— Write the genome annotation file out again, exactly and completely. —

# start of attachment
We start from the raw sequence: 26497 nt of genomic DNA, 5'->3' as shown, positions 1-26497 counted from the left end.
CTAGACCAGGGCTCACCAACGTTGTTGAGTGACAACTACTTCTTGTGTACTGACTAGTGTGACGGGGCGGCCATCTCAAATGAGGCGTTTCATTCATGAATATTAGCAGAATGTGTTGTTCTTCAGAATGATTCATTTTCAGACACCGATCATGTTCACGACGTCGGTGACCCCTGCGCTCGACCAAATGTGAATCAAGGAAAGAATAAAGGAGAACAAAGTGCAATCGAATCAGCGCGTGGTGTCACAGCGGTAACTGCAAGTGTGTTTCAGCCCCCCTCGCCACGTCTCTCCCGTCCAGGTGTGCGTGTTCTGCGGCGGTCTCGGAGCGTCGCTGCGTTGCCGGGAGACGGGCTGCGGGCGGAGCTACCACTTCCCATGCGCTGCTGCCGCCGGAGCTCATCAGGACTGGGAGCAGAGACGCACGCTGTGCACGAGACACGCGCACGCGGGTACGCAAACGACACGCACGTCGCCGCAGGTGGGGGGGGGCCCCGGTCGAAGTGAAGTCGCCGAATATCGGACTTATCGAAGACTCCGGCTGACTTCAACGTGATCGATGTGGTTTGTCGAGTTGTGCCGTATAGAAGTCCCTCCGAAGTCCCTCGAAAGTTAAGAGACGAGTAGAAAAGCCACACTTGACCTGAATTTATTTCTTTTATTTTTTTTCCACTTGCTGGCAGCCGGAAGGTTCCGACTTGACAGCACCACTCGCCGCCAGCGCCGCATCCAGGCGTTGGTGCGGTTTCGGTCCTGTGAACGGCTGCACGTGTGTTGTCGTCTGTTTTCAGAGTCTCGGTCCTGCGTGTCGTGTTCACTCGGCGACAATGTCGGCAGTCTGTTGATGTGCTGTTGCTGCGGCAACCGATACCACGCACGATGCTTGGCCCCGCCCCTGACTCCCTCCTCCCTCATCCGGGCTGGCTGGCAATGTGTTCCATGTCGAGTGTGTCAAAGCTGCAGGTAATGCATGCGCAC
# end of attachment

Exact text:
We start from the raw sequence: 26497 nt of genomic DNA, 5'->3' as shown, positions 1-26497 counted from the left end.
CTAGACCAGGGCTCACCAACGTTGTTGAGTGACAACTACTTCTTGTGTACTGACTAGTGTGACGGGGCGGCCATCTCAAATGAGGCGTTTCATTCATGAATATTAGCAGAATGTGTTGTTCTTCAGAATGATTCATTTTCAGACACCGATCATGTTCACGACGTCGGTGACCCCTGCGCTCGACCAAATGTGAATCAAGGAAAGAATAAAGGAGAACAAAGTGCAATCGAATCAGCGCGTGGTGTCACAGCGGTAACTGCAAGTGTGTTTCAGCCCCCCTCGCCACGTCTCTCCCGTCCAGGTGTGCGTGTTCTGCGGCGGTCTCGGAGCGTCGCTGCGTTGCCGGGAGACGGGCTGCGGGCGGAGCTACCACTTCCCATGCGCTGCTGCCGCCGGAGCTCATCAGGACTGGGAGCAGAGACGCACGCTGTGCACGAGACACGCGCACGCGGGTACGCAAACGACACGCACGTCGCCGCAGGTGGGGGGGGGCCCCGGTCGAAGTGAAGTCGCCGAATATCGGACTTATCGAAGACTCCGGCTGACTTCAACGTGATCGATGTGGTTTGTCGAGTTGTGCCGTATAGAAGTCCCTCCGAAGTCCCTCGAAAGTTAAGAGACGAGTAGAAAAGCCACACTTGACCTGAATTTATTTCTTTTATTTTTTTTCCACTTGCTGGCAGCCGGAAGGTTCCGACTTGACAGCACCACTCGCCGCCAGCGCCGCATCCAGGCGTTGGTGCGGTTTCGGTCCTGTGAACGGCTGCACGTGTGTTGTCGTCTGTTTTCAGAGTCTCGGTCCTGCGTGTCGTGTTCACTCGGCGACAATGTCGGCAGTCTGTTGATGTGCTGTTGCTGCGGCAACCGATACCACGCACGATGCTTGGCCCCGCCCCTGACTCCCTCCTCCCTCATCCGGGCTGGCTGGCAATGTGTTCCATGTCGAGTGTGTCAAAGCTGCAGGTAATGCATGCGCAC